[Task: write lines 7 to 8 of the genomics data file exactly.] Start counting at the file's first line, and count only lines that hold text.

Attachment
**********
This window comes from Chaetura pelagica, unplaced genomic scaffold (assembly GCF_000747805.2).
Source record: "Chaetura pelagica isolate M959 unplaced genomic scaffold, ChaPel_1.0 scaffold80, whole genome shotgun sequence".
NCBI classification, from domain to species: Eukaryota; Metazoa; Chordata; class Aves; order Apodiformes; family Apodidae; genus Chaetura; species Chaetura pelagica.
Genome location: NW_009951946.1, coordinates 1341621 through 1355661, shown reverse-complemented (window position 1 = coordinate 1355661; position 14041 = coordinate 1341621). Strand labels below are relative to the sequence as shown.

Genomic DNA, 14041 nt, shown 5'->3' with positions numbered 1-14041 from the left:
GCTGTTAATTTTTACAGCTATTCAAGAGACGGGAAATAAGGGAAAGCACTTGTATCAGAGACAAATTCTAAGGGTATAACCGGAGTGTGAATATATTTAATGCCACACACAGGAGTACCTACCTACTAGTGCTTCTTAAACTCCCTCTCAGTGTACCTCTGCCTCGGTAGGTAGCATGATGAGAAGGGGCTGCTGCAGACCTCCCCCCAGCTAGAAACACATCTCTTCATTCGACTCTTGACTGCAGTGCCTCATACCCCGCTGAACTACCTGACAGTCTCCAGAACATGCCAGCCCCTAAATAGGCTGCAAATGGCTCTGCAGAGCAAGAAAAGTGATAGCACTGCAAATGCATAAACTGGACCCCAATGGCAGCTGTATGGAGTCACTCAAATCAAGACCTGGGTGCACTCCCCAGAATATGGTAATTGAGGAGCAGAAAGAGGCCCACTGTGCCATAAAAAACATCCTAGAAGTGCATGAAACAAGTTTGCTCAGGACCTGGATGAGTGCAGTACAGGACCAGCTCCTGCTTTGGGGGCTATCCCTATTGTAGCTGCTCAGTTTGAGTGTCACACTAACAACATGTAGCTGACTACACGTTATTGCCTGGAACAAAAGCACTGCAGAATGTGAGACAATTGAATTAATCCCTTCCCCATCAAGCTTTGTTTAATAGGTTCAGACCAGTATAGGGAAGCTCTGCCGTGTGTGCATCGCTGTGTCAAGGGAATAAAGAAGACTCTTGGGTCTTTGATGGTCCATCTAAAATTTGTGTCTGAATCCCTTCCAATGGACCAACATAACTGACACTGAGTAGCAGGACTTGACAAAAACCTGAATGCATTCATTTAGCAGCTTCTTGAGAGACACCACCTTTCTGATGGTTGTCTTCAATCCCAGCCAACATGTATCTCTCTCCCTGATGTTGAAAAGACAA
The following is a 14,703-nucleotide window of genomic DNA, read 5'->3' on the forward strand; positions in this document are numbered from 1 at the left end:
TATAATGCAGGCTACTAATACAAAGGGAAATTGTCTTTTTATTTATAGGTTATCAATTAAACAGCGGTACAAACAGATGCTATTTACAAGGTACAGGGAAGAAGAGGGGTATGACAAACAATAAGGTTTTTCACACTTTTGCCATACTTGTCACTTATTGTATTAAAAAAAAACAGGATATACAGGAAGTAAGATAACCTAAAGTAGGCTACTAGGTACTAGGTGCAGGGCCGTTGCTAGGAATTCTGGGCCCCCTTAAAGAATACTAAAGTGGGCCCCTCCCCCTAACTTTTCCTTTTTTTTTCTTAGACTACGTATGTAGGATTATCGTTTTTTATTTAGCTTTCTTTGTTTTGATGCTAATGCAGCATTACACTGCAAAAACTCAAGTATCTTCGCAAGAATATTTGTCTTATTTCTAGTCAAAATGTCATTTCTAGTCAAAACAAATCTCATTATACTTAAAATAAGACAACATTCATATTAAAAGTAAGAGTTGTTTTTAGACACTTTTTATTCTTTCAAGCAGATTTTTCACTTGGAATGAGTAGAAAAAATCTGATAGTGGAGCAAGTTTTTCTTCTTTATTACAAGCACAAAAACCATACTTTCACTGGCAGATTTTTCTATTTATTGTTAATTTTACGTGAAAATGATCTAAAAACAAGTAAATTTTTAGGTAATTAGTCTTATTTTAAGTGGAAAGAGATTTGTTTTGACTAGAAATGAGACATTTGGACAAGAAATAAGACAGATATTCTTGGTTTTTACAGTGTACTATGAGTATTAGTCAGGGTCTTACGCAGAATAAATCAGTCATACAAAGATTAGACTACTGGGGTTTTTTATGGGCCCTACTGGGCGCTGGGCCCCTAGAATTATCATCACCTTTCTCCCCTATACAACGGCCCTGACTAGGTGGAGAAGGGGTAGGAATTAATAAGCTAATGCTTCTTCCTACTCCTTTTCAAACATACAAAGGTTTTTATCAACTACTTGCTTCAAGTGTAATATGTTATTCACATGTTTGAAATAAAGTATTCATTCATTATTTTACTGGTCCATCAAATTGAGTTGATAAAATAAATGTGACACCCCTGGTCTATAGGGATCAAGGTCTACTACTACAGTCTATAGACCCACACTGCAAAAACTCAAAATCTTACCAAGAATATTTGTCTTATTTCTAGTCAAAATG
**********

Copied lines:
The following is a 14,703-nucleotide window of genomic DNA, read 5'->3' on the forward strand; positions in this document are numbered from 1 at the left end:
TATAATGCAGGCTACTAATACAAAGGGAAATTGTCTTTTTATTTATAGGTTATCAATTAAACAGCGGTACAAACAGATGCTATTTACAAGGTACAGGGAAGAAGAGGGGTATGACAAACAATAAGGTTTTTCACACTTTTGCCATACTTGTCACTTATTGTATTAAAAAAAAACAGGATATACAGGAAGTAAGATAACCTAAAGTAGGCTACTAGGTACTAGGTGCAGGGCCGTTGCTAGGAATTCTGGGCCCCCTTAAAGAATACTAAAGTGGGCCCCTCCCCCTAACTTTTCCTTTTTTTTTCTTAGACTACGTATGTAGGATTATCGTTTTTTATTTAGCTTTCTTTGTTTTGATGCTAATGCAGCATTACACTGCAAAAACTCAAGTATCTTCGCAAGAATATTTGTCTTATTTCTAGTCAAAATGTCATTTCTAGTCAAAACAAATCTCATTATACTTAAAATAAGACAACATTCATATTAAAAGTAAGAGTTGTTTTTAGACACTTTTTATTCTTTCAAGCAGATTTTTCACTTGGAATGAGTAGAAAAAATCTGATAGTGGAGCAAGTTTTTCTTCTTTATTACAAGCACAAAAACCATACTTTCACTGGCAGATTTTTCTATTTATTGTTAATTTTACGTGAAAATGATCTAAAAACAAGTAAATTTTTAGGTAATTAGTCTTATTTTAAGTGGAAAGAGATTTGTTTTGACTAGAAATGAGACATTTGGACAAGAAATAAGACAGATATTCTTGGTTTTTACAGTGTACTATGAGTATTAGTCAGGGTCTTACGCAGAATAAATCAGTCATACAAAGATTAGACTACTGGGGTTTTTTATGGGCCCTACTGGGCGCTGGGCCCCTAGAATTATCATCACCTTTCTCCCCTATACAACGGCCCTGACTAGGTGGAGAAGGGGTAGGAATTAATAAGCTAATGCTTCTTCCTACTCCTTTTCAAACATACAAAGGTTTTTATCAACTACTTGCTTCAAGTGTAATATGTTATTCACATGTTTGAAATAAAGTATTCATTCATTATTTTACTGGTCCATCAAATTGAGTTGATAAAATAAATGTGACACCCCTGGTCTATAGGGATCAAGGTCTACTACTACAGTCTATAGACCCACACTGCAAAAACTCAAAATCTTACCAAGAATATTTGTCTTATTTCTAGTCAAAATG